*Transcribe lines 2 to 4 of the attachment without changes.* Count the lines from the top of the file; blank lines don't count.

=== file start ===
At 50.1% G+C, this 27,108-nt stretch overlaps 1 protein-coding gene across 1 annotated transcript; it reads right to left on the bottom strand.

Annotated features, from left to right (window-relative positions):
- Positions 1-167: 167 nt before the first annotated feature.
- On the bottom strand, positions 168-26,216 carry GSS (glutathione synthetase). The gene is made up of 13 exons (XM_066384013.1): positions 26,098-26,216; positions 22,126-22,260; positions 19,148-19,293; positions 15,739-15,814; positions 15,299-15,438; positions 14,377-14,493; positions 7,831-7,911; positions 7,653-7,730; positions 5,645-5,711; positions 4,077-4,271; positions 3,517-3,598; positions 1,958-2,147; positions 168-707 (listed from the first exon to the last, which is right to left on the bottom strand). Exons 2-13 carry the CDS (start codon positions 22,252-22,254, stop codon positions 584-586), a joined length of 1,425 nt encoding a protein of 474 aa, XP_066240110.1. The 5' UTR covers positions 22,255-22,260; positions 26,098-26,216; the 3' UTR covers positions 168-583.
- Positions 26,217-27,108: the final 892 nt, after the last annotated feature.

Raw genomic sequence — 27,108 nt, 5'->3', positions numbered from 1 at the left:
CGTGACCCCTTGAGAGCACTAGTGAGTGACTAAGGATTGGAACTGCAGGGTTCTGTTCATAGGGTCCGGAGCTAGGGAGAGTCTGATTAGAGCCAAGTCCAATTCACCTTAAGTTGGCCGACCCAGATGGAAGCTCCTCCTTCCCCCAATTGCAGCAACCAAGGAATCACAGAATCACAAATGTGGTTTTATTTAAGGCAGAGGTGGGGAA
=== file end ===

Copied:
Annotated features, from left to right (window-relative positions):
- Positions 1-167: 167 nt before the first annotated feature.
- On the bottom strand, positions 168-26,216 carry GSS (glutathione synthetase). The gene is made up of 13 exons (XM_066384013.1): positions 26,098-26,216; positions 22,126-22,260; positions 19,148-19,293; positions 15,739-15,814; positions 15,299-15,438; positions 14,377-14,493; positions 7,831-7,911; positions 7,653-7,730; positions 5,645-5,711; positions 4,077-4,271; positions 3,517-3,598; positions 1,958-2,147; positions 168-707 (listed from the first exon to the last, which is right to left on the bottom strand). Exons 2-13 carry the CDS (start codon positions 22,252-22,254, stop codon positions 584-586), a joined length of 1,425 nt encoding a protein of 474 aa, XP_066240110.1. The 5' UTR covers positions 22,255-22,260; positions 26,098-26,216; the 3' UTR covers positions 168-583.